Apparently these four houses had been intended as the beginning of a new development, but nothing more came of it. They were surrounded by fallow fields overgrown with weeks and bushes, and even some tall trees. It was on these undeveloped lots that Anton spent most of his time, playing with other children from a neighborhood further away. Occasionally in the late twilight when his mother forgot to call him in, a fragrant still ness would rise and fill him with expectations—of what, he didn’t know. Something to do with later, when he’d grown up—things that would happen then. Something to do with the motionless earth, the leaves, two sparrows that suddenly twittered and scratched about. Life someday would be like those evenings when he had been forgotten, mysterious and endless.
The cobblestones on the road in front of the house were laid in a herringbone pattern. The street did not have a sidewalk. It petered out into a grassy bank that sloped gently down to the towpath, where it was pleasant to lie on one’s back. The wide canal’s uneven, winding bank showed that it had been a river at one time. Across the water stood a few farmhands’ cottages and small farms to the right, where the bank curved, was a windmill that never turned. Behind the farms, the meadows stretched out to the horizon. Still further lay Amsterdam. Before the War, his father had told him, one could see the glow of city lights reflected against the clouds. Anton had been there a few times, to the zoo and the Rijksmuseum, and to his uncle’s to spend the night.
Lying on the grassy bank and staring into the distance, he sometimes had to pull in his legs because a man who seemed to step out of another century came walking along the trampled towpath. The man had one end of a pole several yards long attached to his waist, while the other end was fastened to the prow of a barge. Walking with heavy steps, he pushed against the pole and thus moved the boat through the water. Usually a woman wearing an apron, her hair in a knot, stood at the wheel, and a child played on deck.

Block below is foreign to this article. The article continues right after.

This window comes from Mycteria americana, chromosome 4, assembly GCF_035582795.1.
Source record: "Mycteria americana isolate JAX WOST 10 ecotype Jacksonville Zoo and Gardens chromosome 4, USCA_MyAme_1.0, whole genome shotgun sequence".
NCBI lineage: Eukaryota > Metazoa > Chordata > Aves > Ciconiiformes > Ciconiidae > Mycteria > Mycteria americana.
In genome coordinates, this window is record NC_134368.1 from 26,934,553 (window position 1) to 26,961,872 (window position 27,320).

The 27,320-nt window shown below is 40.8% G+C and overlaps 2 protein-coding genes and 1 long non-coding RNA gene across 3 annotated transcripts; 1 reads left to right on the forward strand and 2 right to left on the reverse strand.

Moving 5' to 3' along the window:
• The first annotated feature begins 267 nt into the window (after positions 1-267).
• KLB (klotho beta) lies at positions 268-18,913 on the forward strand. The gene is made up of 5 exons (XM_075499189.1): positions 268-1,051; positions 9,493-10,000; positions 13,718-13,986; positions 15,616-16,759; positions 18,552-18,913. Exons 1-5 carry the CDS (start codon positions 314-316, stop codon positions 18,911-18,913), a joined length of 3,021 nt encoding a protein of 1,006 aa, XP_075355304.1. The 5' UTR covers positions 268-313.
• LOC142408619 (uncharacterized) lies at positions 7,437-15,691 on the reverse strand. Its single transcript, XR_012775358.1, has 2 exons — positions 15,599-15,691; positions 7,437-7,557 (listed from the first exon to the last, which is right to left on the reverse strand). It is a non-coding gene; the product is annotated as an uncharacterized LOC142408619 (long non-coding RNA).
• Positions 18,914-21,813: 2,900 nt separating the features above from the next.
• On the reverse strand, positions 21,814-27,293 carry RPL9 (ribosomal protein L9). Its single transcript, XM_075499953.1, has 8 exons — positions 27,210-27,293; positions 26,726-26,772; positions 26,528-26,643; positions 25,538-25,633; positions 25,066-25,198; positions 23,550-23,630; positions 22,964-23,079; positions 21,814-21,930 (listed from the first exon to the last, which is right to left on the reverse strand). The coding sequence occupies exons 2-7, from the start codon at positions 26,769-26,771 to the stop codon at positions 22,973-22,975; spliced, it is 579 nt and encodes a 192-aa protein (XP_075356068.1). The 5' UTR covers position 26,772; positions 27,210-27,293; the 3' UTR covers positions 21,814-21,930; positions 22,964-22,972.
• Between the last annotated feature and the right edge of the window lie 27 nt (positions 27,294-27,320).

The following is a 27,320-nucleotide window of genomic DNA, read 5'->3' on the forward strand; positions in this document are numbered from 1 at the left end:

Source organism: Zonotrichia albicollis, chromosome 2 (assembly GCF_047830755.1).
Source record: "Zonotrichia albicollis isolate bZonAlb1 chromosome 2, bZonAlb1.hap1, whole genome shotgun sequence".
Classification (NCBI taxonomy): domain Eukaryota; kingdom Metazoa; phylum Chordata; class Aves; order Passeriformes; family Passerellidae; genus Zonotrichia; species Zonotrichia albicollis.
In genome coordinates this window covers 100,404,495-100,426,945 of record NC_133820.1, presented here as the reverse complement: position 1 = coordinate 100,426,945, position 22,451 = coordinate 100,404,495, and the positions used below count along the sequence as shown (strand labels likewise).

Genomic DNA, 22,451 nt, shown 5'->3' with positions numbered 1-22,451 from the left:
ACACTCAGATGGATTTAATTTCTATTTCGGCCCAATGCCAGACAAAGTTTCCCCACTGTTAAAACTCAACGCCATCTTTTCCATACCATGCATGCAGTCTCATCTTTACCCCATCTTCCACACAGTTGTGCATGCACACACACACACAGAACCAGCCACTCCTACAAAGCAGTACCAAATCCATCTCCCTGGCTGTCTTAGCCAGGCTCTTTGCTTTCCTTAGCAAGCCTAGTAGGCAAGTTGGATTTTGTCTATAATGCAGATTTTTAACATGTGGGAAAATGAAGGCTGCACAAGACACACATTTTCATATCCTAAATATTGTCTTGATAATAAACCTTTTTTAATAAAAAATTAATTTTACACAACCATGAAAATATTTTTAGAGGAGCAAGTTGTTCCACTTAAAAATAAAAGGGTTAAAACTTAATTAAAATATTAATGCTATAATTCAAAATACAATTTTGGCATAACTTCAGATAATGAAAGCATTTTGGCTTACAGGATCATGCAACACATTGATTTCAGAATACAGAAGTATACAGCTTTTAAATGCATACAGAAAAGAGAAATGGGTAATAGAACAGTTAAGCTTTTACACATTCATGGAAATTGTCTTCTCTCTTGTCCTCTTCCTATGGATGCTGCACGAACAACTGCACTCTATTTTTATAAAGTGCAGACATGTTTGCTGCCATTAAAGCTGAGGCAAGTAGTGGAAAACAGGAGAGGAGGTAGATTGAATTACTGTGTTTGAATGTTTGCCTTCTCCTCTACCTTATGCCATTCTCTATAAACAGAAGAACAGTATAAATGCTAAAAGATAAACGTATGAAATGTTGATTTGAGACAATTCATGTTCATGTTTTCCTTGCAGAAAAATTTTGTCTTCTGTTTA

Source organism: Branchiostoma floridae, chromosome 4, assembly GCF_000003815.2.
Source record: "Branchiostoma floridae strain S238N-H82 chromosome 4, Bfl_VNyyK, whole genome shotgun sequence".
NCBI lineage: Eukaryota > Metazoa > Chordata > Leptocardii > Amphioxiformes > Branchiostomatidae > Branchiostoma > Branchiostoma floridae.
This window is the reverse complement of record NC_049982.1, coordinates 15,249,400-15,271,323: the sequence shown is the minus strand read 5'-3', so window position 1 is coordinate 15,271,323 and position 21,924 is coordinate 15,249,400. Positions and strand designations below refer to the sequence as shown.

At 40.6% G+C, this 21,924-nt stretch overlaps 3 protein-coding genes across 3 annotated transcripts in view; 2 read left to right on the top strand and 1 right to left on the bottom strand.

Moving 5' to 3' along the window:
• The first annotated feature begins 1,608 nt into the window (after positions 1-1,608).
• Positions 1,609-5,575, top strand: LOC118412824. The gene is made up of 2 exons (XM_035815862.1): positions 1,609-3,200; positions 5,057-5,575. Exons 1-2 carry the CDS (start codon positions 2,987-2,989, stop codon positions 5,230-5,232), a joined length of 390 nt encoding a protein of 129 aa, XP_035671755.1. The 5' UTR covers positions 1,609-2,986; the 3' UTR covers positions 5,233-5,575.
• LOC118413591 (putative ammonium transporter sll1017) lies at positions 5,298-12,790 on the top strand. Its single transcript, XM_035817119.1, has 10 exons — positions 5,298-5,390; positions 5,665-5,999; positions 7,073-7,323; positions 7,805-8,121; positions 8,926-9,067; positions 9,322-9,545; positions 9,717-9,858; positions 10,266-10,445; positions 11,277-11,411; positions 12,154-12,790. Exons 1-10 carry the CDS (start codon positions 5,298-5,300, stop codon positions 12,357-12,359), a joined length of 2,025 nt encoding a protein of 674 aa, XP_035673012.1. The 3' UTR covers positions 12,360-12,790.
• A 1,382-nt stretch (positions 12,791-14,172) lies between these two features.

At other times the man remained on deck and walked forward along the side of the barge, dragging the ole behind him through the water. When he reached the bow, he planted the stick sideways in the bottom of the canal, grasped it firmly, and walked backwards, so that he pushed the boat forward beneath his feet. The specially pleased Anton: a man walking backwards to push something forward, while staying in the same place himself. There was something very strange about it, but it was his secret that he didn’t mention to anyone. Not till later, when he described it to his children, did he realize what primitive times he had witnessed. Only in movies about Africa and Asia could one still see such things.
Several times a day sailing barges, heavily laden ships with dark-brown sails, appeared silently around the first bend and, driven solemnly onward by the invisible wind, disappeared around the next.
The motorboats were different. Pitching, their prows would tear the water into a V shape that spread until it reached both sides of the canal. There the water would suddenly begin to lap up and down, even though the boat was already far away. Then the waves bounced back and formed an inverted V, which interfered with the original V, reached the opposite shore transformed, and bounced back again—until all across the water a complicated braiding of ripples developed which went on changing for several minutes, then finally smoothed out.
Each time, Anton tried to figure out exactly how this happened, but each time the pattern became so complex that he could no longer follow it.